House Democrats Introduce Comprehensive Update to Safe Drinking Water Act
WASHINGTON, DC — Energy and Commerce Ranking Member Frank Pallone, Jr. (D-NJ) and Environment and the Economy Subcommittee Ranking Member Paul Tonko (D-NY) partnered with other safe drinking water advocates in the House today to introduce the Safe Drinking Water Act Amendments of 2016. The bill would make comprehensive changes to ensure safer drinking water for communities nationwide. The proposal would be the first major update to the Safe Drinking Water Act (SDWA) in twenty years.
When SDWA was last updated in 1996, particularly high procedural hurdles were created that have prevented the U.S. Environmental Protection Agency (EPA) from setting drinking water standards over the past 20 years. Today’s proposal removes those onerous procedural hurdles and sets deadlines for the development of standards on known dangers including: lead, perchlorate, perfluorinated compounds, and algal toxins. The bill would also provide grants for replacement of lead service lines in schools and communities and grants to make water systems more resilient to climate change and extreme weather.
“The Safe Drinking Water Act has not been updated for 20 years, which has put our drinking water at risk,” Pallone said. “The crisis in Flint has highlighted the need for action, but water systems nationwide are in dire need of dramatic improvements, including many in my home state of New Jersey. This comprehensive legislation provides the tools and resources that state and local governments need to ensure the public is provided with clean, safe drinking water. I commend the thoughtful work of so many of my Democratic colleagues in helping to craft this comprehensive bill.”
“Nobody denies the importance of water,” Tonko said. “From keeping us healthy and alive to supporting local jobs across the country, water is a fundamental building block to a productive society. Water main breaks can bring everyday life to a screeching halt, while natural disasters including water can destroy homes and take innocent lives from us. Water is not a partisan issue. It is time we are honest and straightforward about the funding levels and other reforms required to bring our water infrastructure into the 21st century. I thank Ranking Member Pallone for his work on what should be a top priority for all of us here in Congress.”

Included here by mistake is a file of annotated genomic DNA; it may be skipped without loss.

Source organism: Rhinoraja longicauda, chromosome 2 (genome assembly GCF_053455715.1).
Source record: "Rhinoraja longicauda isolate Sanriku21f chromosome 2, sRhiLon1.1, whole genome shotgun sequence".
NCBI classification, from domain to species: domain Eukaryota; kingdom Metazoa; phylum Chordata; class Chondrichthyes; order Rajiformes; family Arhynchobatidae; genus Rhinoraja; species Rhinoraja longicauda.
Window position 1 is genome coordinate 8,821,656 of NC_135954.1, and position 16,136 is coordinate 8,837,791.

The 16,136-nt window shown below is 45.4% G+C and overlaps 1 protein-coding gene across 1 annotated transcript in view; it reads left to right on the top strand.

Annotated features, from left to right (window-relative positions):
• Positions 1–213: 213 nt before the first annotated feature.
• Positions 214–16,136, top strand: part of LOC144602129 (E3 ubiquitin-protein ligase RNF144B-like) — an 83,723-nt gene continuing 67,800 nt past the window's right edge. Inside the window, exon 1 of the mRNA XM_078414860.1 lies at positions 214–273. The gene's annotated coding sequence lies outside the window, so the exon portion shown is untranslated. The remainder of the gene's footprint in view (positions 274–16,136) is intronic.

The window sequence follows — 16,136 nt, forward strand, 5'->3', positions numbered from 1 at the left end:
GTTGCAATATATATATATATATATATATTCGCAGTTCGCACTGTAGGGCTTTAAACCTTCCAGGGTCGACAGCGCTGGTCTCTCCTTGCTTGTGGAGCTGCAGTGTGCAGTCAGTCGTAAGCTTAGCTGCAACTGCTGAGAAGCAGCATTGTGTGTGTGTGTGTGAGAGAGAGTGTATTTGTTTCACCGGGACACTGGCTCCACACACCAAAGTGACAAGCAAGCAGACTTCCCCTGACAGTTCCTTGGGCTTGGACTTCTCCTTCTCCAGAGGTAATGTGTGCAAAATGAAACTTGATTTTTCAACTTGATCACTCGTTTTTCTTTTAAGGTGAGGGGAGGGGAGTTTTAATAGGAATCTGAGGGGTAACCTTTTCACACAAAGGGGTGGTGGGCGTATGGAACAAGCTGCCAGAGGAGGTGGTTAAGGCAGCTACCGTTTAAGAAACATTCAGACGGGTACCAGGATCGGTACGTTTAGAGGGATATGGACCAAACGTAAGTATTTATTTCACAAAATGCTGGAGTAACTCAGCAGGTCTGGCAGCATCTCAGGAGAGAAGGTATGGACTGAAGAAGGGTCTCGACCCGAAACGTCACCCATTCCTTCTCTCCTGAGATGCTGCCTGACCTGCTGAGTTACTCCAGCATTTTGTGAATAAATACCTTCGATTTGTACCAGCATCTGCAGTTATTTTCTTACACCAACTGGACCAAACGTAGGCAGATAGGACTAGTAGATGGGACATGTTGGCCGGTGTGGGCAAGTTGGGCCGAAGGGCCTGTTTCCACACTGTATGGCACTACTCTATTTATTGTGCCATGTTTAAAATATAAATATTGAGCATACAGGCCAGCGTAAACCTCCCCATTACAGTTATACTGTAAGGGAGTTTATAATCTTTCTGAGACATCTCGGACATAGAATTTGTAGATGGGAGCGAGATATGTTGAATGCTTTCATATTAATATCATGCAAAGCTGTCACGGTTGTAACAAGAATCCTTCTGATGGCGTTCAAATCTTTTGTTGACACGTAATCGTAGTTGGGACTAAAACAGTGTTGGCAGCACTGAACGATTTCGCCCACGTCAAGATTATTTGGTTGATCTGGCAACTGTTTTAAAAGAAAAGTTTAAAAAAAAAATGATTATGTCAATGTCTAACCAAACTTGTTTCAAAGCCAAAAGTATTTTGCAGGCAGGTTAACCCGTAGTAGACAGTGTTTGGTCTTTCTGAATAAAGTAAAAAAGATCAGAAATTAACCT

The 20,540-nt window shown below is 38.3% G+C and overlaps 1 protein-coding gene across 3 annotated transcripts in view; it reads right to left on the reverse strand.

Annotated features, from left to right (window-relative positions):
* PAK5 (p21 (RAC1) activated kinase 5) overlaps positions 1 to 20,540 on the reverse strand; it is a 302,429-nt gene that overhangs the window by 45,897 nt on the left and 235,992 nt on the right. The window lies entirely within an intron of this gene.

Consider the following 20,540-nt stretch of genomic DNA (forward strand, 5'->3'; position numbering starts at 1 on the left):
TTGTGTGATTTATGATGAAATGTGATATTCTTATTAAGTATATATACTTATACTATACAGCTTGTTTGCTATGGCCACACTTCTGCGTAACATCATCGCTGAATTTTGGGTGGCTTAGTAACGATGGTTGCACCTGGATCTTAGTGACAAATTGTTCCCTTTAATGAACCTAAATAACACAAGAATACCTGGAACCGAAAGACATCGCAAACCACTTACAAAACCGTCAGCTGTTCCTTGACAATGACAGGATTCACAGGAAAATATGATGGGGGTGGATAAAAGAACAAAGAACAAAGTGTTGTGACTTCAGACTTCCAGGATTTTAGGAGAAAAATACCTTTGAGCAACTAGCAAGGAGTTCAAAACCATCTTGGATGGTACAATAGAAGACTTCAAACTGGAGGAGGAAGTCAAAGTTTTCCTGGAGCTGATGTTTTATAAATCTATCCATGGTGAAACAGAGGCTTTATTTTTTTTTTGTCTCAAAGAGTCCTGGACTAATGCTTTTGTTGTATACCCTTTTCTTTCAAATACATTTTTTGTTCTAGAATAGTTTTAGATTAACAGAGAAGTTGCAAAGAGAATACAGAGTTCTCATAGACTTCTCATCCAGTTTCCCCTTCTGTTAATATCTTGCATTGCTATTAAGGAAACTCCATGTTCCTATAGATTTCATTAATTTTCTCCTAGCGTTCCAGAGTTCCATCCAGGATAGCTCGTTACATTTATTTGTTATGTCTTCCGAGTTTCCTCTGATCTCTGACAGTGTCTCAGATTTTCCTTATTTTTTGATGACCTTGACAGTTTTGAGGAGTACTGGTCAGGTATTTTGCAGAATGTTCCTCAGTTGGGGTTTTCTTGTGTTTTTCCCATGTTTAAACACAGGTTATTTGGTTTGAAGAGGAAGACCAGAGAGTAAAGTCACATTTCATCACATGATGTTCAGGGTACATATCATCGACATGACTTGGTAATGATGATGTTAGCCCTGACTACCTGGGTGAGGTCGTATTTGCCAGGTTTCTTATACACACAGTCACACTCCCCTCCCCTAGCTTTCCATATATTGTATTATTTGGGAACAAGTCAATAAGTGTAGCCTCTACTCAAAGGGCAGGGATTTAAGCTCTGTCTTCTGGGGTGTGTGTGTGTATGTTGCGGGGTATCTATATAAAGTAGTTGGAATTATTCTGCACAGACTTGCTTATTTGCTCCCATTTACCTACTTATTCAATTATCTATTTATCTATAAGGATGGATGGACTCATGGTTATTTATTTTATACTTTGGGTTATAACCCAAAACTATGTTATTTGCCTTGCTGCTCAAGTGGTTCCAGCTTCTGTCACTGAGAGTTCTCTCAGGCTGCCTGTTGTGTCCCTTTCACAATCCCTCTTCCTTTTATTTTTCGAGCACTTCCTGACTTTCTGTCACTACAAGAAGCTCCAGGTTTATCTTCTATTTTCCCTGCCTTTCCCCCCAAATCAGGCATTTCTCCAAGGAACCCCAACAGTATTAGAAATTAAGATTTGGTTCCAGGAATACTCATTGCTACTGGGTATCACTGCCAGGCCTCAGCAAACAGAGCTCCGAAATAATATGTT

The bill proposes a comprehensive update to existing drinking water standards in addition to improving the resiliency and security of water infrastructure by:
· empowering EPA to set much needed drinking water standards;
· requiring water systems to address risks to their source water from climate change, industrial activity, and terrorism;
· authorizing new investments in lead line replacement, climate resiliency, monitoring technology, and overall drinking water infrastructure;
· and improving compliance and community right to know.
The comprehensive legislation draws on ideas from a number of House Democrats who have introduced bills and put forward ideas on drinking water including from Reps. Brendan Boyle (D-PA), G.K. Butterfield (D-NC), Lois Capps (D-CA), Tony Cardenas (D-CA), Diana DeGette (D-CO), Marcia Fudge (D-OH), John Garamendi (D-CA), Marcy Kaptur (D-OH), Dan Kildee (D-MI), Brenda Lawrence (D-MI), Jerry McNerney (D-CA), Bobby Rush (D-IL), Jan Schakowsky (D-IL), Jackie Speier (D-CA), and Peter Welch (D-VT).
The proposal also has widespread support from safe drinking water and environmental advocates including the League of Conservation Voters, Sierra Club, Clean Water Action, Environmental Working Group, and Environmental Integrity Project.
“From Flint to Toledo to Charleston, the clean water of too many communities across the country has been jeopardized by decades of ignoring and underinvesting in our water infrastructure and drinking water programs,” said Madeleine Foote, Legal Representative for League of Conservation Voters. “The legislation introduced today, led by Representatives Frank Pallone and Paul Tonko, takes a tremendous step forward in improving infrastructure and safeguarding drinking water, including by providing schools with the resources they need to protect our children from lead; spurring research into innovative technologies, such as those to increase efficiency and find new methods to combat emerging pollutants; and encouraging communities and water utilities to plan for the impacts of climate change. Every member of the House should support this legislation and work to ensure that no one has to worry that the water coming from their tap is poisoning their family.”
A one-pager of the bill is available here.
A section-by-section of the bill is available here.
The legislative text of the bill is available here.